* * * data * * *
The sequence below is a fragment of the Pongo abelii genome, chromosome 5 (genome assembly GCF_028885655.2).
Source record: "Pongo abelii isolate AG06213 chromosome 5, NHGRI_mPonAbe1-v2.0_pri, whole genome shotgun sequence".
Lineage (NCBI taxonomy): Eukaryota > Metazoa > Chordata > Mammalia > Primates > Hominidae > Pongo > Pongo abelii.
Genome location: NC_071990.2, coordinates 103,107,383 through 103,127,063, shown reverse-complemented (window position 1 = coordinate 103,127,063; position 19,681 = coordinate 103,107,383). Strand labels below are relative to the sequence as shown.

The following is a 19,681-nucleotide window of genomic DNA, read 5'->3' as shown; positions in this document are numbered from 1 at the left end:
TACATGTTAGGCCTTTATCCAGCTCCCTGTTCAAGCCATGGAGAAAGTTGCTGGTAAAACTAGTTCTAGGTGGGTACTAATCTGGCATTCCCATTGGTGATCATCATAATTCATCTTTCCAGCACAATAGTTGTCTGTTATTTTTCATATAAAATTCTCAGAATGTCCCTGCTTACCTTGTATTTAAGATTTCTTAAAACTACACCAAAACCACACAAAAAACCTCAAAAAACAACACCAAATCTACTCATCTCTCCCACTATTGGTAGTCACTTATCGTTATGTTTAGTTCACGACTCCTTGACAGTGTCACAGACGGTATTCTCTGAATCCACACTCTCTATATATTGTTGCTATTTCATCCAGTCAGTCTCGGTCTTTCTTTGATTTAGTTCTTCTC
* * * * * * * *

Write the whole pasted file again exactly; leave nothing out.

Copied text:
The sequence below is a fragment of the Pongo abelii genome, chromosome 5 (genome assembly GCF_028885655.2).
Source record: "Pongo abelii isolate AG06213 chromosome 5, NHGRI_mPonAbe1-v2.0_pri, whole genome shotgun sequence".
Lineage (NCBI taxonomy): Eukaryota > Metazoa > Chordata > Mammalia > Primates > Hominidae > Pongo > Pongo abelii.
Genome location: NC_071990.2, coordinates 103,107,383 through 103,127,063, shown reverse-complemented (window position 1 = coordinate 103,127,063; position 19,681 = coordinate 103,107,383). Strand labels below are relative to the sequence as shown.

The following is a 19,681-nucleotide window of genomic DNA, read 5'->3' as shown; positions in this document are numbered from 1 at the left end:
TACATGTTAGGCCTTTATCCAGCTCCCTGTTCAAGCCATGGAGAAAGTTGCTGGTAAAACTAGTTCTAGGTGGGTACTAATCTGGCATTCCCATTGGTGATCATCATAATTCATCTTTCCAGCACAATAGTTGTCTGTTATTTTTCATATAAAATTCTCAGAATGTCCCTGCTTACCTTGTATTTAAGATTTCTTAAAACTACACCAAAACCACACAAAAAACCTCAAAAAACAACACCAAATCTACTCATCTCTCCCACTATTGGTAGTCACTTATCGTTATGTTTAGTTCACGACTCCTTGACAGTGTCACAGACGGTATTCTCTGAATCCACACTCTCTATATATTGTTGCTATTTCATCCAGTCAGTCTCGGTCTTTCTTTGATTTAGTTCTTCTC